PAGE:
Hidden Sources of Law School Stress

schoolstresscover1.jpgExcerpt (Introduction):

The Hidden Sources of Law School Stress
Law school is a highly demanding experience; that is no surprise. But the toll that law school can exact on your well-being and life satisfaction is a surprise — it is often much more severe than you expect. My purpose is to prepare you to avoid this negative impact on your life. I will discuss the few stresses that are unavoidable and, more importantly, I will point out and explain the more serious, hidden sources of law school stress. These stressors are so deeply embedded in the typical law school culture that you aren’t likely to be aware of them — even when they are causing you and your classmates unnecessary pressure and anxiety. I then suggest specific actions to prevent each stressor from undermining your experience of law school and your career.

Healthy and Unhealthy Stress
The originator of the term, Dr. Hans Selye, defined stress as the physiological response to any demand on us. We obviously don’t need to be concerned about most stress, since life places constant demands on us and we usually remain healthy and happy. Normal stressors are not damaging because we respond to them with limited amounts of our energy and emotional reserves, and then readily recover through our normal rest, relaxation, and other routines. More challenging stressors present more intense or more sustained demands on our physical or emotional reserves. We feel tired or strained and we experience a greater need for rest or emotional relief. The most threatening stressors overtax our systems acutely, persistently, or both, and thereby deplete our personal reserves. They cause fatigue, depression, and, ultimately, burnout and functional breakdown.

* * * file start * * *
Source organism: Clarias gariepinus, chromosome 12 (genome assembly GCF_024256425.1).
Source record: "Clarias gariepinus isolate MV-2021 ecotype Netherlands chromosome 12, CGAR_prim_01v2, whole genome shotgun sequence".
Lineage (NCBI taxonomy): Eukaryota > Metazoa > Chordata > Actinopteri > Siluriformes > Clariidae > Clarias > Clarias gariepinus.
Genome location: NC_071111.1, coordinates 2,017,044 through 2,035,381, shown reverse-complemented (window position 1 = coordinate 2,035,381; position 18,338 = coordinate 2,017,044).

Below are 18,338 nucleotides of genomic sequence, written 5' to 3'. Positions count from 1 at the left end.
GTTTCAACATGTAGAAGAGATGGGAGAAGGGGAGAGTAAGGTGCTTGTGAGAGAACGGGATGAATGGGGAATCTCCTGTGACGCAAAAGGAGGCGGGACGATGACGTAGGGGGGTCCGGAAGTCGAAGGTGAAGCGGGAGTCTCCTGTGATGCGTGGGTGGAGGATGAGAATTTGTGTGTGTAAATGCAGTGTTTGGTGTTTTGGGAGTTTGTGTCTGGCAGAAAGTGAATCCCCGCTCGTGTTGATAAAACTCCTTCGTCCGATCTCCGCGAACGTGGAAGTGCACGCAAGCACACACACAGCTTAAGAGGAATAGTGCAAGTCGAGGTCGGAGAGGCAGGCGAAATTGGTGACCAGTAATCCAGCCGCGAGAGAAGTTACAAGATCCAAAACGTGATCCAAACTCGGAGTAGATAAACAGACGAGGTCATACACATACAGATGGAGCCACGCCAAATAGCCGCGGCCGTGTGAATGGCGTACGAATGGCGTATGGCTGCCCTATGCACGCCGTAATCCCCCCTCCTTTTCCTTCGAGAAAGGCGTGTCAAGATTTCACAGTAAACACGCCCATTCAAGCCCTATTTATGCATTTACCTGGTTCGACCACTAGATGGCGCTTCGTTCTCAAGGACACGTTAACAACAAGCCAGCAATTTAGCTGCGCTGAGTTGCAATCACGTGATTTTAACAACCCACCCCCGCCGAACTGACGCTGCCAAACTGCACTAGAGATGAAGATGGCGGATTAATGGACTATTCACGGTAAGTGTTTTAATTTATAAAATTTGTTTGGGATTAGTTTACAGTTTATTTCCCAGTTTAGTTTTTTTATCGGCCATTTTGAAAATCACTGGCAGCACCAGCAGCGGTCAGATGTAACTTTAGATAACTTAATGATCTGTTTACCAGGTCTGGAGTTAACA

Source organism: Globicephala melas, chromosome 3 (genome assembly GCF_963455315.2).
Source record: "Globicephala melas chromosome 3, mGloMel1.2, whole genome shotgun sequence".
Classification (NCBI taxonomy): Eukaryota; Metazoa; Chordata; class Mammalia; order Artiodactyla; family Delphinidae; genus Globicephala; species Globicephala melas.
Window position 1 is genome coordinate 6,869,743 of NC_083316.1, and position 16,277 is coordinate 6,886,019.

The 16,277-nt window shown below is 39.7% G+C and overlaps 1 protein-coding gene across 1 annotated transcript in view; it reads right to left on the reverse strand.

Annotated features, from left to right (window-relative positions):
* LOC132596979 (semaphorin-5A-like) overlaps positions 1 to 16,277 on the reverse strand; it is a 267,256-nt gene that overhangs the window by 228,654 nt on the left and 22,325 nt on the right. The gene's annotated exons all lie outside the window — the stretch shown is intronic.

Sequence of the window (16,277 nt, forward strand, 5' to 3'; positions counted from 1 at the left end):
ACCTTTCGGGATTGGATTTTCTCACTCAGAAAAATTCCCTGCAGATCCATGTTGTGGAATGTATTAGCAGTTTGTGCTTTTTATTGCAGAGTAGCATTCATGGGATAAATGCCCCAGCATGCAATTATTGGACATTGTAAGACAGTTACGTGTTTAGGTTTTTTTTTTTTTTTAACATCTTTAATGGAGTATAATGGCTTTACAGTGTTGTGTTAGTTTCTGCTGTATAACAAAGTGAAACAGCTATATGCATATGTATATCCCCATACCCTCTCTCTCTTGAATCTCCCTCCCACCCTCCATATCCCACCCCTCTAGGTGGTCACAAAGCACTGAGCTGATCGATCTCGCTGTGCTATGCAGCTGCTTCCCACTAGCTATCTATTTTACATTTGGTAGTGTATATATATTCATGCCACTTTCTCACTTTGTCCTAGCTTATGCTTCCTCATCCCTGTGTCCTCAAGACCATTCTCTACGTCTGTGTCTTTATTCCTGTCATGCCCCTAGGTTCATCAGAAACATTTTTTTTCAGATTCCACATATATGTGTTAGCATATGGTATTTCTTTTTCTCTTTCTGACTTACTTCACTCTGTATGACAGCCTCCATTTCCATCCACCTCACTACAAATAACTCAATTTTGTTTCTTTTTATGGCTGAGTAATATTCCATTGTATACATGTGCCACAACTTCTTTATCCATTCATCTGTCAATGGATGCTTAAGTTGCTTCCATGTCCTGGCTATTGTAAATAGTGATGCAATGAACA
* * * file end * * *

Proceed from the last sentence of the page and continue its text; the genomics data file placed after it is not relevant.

Depression and other symptoms of excessive stress are all too common among law students and lawyers, so attention is necessary to maintain your health and enjoyment of life. The purpose of this booklet is prevention. The key is to learn to recognize the most significant, potentially harmful demands, eliminate any that you can, and moderate your response to those that are unavoidable. The next section will help you accomplish these goals. It identifies and discusses the stressors most common to the law school experience. Two of them are largely unavoidable — heavy work load and high debt load — but you will learn how to moderate the stress that they create. Beyond that, you will see that many other stresses in law school are more intense than work load or debt load, and they all involve either bad information or skewed priorities. You will therefore learn how to eliminate or greatly reduce the most taxing stresses by addressing the attitudes and false information that fuel them. Let’s take a look . . . .

Law School Stressors

A. Is Heavy Workload the Problem ?
This is a realistic stressor, especially for first year students. Law school is likely to live up to its reputation for a steady diet of challenging assignments. However, all of us have engaged in hard work before, and usually with positive rather than negative results. Strong, focused effort usually produces positive feelings like satisfaction, achievement, and self worth, while normal rest neutralizes the fatigue we might feel after hard work.

So why does the workload in law school produce so much stress? . . . .

For more information on cost and ordering or to review the entire contents of either booklet, please email LKrieger@law.fsu.edu.